Darcy Burner in green collared shirt, wearing glasses, smiling

The Feministing Five: Darcy Burner

Darcy Burner in green collared shirt, wearing glasses, smilingDarcy Burner is the Democratic candidate for the House of Representatives in Washington’s First Congressional District. Right now, polls show her leading in the Democratic primary. This is great news for feminists, progressives and anyone else who cares about equity.

Darcy is an unyielding advocate for women’s rights. This year at Netroots Nation, she delivered the keynote speech in which she urged women to “come out of the closet” for abortion, asking all women who have had an abortion to stand up. Then she asked everyone else who knows someone who has had an abortion or stands with someone in their choice to end a pregnancy to also stand up. In short, for anyone who has seen the speech, the message was clear; we need to take the shame away from abortion. When one in three women have had an abortion, this issue is a lot closer to home than most think. Naturally, despite the clarity of her message, the right wing immediately criticized Darcy for “applauding abortion.”

This is Darcy’s third time running for Congress. But in spite of the huge obstacles she faces, she refuses to falter or compromise on her firmly progressive values. She wants to stand up to large corporations and “sue the bejesus” out of them for wage discrimination, pursue targeted boycotts against conservative funders, and she’s even in talks with developers to create an iPhone app that allows consumers to see which products are funded by right-wing or unjust companies. Not only are her politics on point, but her pragmatism combined with her ability to gauge modern trends in politics, culture and technology, makes her a very appealing candidate — one that can not only win, but the change the tide in politics.

And now, without further ado, the Feministing Five with Darcy Burner.

Anna Sterling: What was your initial reaction to the conservative smear campaign saying that you cheered for abortion?

Darcy Burner: I wasn’t surprised by conservatives coming after me. They’ve long had a habit of doing that and coming after women they consider uppity. That was expected. What I will admit was unexpected was that one of my Democratic primary opponents, a woman who describes herself as pro-choice, had her PR people planting stories in the press here claiming I had asked people to cheer for abortion. She did this in order to score a cheap political hit regardless of the cost to the values that we all hold. That was profoundly disappointing.

AS: As feminists and people who are pro-choice, what can we do to encourage our relatives, loved ones, friends and coworkers to come out about abortion?

DB: What I found so far was that opening the dialogue and making it clear that it was okay to come out resulted in a lot of people sending us stories about them coming out to their family and friends. That’s progress. We have to figure out how to make it okay personally and how to make it okay publicly.

One of the things we’ve seen in the LGBT movement is that as more people come out and as more support structures for people coming out such as the “It Gets Better” project are created, that it’s changed the dynamic a lot. We have to give women in our lives encouragement, but also to set up some sort of structure so they don’t feel that they’re alone. Having the ability to come out in a somewhat public way and to have women around you would make a big difference.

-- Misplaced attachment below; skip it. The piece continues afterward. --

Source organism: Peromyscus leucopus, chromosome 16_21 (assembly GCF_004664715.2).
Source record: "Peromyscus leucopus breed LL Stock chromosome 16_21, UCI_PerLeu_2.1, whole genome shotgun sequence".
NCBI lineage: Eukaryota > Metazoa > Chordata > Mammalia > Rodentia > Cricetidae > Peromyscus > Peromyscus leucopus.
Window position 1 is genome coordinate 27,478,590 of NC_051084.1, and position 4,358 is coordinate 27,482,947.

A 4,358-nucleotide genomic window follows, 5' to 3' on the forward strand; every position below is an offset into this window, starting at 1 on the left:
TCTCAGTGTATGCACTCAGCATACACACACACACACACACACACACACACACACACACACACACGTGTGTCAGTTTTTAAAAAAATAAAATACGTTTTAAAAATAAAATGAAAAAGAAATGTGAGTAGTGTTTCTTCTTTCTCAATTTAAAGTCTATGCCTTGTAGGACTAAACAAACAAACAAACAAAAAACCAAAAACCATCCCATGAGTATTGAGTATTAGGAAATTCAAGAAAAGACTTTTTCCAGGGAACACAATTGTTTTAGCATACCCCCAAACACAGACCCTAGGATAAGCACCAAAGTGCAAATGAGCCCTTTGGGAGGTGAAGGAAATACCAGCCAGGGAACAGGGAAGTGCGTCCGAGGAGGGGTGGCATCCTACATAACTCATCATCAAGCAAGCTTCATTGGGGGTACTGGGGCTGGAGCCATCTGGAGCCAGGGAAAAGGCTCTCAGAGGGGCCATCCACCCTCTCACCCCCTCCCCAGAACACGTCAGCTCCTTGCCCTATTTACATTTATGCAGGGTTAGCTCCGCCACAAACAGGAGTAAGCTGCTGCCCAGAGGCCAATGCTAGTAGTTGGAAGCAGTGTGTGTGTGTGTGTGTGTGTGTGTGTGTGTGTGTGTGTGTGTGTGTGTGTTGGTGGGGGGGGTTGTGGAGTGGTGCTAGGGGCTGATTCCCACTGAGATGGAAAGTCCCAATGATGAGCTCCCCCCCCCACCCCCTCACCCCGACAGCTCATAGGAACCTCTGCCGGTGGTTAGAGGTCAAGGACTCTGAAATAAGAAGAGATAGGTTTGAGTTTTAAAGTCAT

AS: Why is it such an important political agenda for the right to attack women’s rights?

DB: I think part of what’s going on is a real philosophical difference about who should have power and who shouldn’t. There are people who genuinely believe that God and nature intended for men to have power in households and that we feminists are messing that up. Those beliefs are deeply held. I think it’s about power over: who has power and who doesn’t? There are a lot of people that believe that men are entitled to have power over women. I fundamentally disagree. I am of the radical belief that women are actually full human beings.

Both of the pregnancies my husband and I went through were life-threatening to me. The idea that men think I shouldn’t have access to birth control to decide when and if I get pregnant, that they think they should get to decide what risks I should be forced to take in pregnancy, is incredibly offensive. I have come out very strongly in favor of two basic things which make me progressive. One is the idea that all human beings have fundamentally equal values, which apparently is a really radical idea. The second thing is this idea that cause and effect actually matter. It matters what the truth is. It matters as they said on The Newsroom the other night: “Hurricanes are caused by high barometric pressure, not gay marriage.”

AS: Who is your favorite fictional heroine, and who are your heroines in real life?

DB: There are three people who if you understand their stories, you will understand to a large extent what drives me. They are Eleanor Roosevelt, Alice Paul and Mother Jones. Those are my three real life heroines. For my fictional heroine, Neal Stephenson, who is a local author and writes science fiction, often has very strong female characters in his work. They also tend to be geeks, which appeals to me as a former programmer. I’d like to see us have more and stronger role models in fiction than we do right now though.

AS: You’re going to a desert and you get to take one food, one drink and one feminist. What do you pick?

DB: The drink is definitely green tea, which I live on. The food would probably be tofu, preferably baked or seasoned in some way. I would probably take Hillary Clinton. I think I could have a whole lot of really interesting conversations with her.

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